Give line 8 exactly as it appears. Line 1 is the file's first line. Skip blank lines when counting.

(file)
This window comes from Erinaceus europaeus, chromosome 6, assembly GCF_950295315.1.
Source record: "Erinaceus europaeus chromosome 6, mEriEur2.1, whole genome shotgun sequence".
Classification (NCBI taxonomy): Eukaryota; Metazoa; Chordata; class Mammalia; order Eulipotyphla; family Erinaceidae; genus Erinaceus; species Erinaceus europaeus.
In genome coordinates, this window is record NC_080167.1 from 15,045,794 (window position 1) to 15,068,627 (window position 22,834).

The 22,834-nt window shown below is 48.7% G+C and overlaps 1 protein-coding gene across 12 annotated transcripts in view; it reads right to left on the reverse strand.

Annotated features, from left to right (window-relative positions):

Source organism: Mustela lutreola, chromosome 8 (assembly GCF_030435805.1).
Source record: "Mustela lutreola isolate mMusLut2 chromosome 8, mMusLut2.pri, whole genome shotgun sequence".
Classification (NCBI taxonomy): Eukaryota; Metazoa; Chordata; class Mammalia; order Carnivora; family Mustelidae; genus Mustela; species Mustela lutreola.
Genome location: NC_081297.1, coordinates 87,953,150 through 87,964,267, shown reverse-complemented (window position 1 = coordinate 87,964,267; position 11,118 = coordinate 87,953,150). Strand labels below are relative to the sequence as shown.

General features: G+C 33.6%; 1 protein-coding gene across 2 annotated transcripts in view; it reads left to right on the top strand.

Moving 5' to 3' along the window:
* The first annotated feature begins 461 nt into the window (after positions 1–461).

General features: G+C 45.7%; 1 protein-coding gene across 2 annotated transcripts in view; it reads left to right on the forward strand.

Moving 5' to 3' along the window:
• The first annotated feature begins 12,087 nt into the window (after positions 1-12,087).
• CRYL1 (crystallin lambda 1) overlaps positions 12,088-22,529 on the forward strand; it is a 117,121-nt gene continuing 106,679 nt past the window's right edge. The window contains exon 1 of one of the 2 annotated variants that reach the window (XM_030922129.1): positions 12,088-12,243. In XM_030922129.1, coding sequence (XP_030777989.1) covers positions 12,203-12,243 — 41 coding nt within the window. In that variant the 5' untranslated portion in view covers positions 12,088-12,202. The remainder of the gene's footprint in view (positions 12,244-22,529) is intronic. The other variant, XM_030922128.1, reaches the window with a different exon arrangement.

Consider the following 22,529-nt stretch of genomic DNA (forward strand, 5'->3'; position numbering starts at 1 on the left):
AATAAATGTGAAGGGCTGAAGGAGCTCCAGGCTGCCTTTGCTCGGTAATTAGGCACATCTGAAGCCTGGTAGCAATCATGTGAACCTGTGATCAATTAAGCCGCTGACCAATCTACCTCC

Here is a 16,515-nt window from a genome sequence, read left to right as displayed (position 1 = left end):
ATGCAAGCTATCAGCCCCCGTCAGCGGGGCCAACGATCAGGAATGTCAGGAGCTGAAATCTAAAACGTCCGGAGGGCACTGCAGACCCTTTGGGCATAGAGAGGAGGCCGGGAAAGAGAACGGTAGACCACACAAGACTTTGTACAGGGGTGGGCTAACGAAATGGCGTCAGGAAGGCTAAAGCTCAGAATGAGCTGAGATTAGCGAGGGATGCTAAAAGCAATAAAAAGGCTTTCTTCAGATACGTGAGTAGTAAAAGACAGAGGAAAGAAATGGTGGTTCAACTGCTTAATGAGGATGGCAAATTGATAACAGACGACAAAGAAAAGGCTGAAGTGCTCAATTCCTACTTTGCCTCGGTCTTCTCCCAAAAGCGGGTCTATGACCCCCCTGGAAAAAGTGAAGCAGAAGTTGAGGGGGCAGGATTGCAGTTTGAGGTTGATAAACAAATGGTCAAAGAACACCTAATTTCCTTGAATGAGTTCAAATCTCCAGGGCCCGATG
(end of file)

Source record: "Mustela lutreola isolate mMusLut2 chromosome 8, mMusLut2.pri, whole genome shotgun sequence".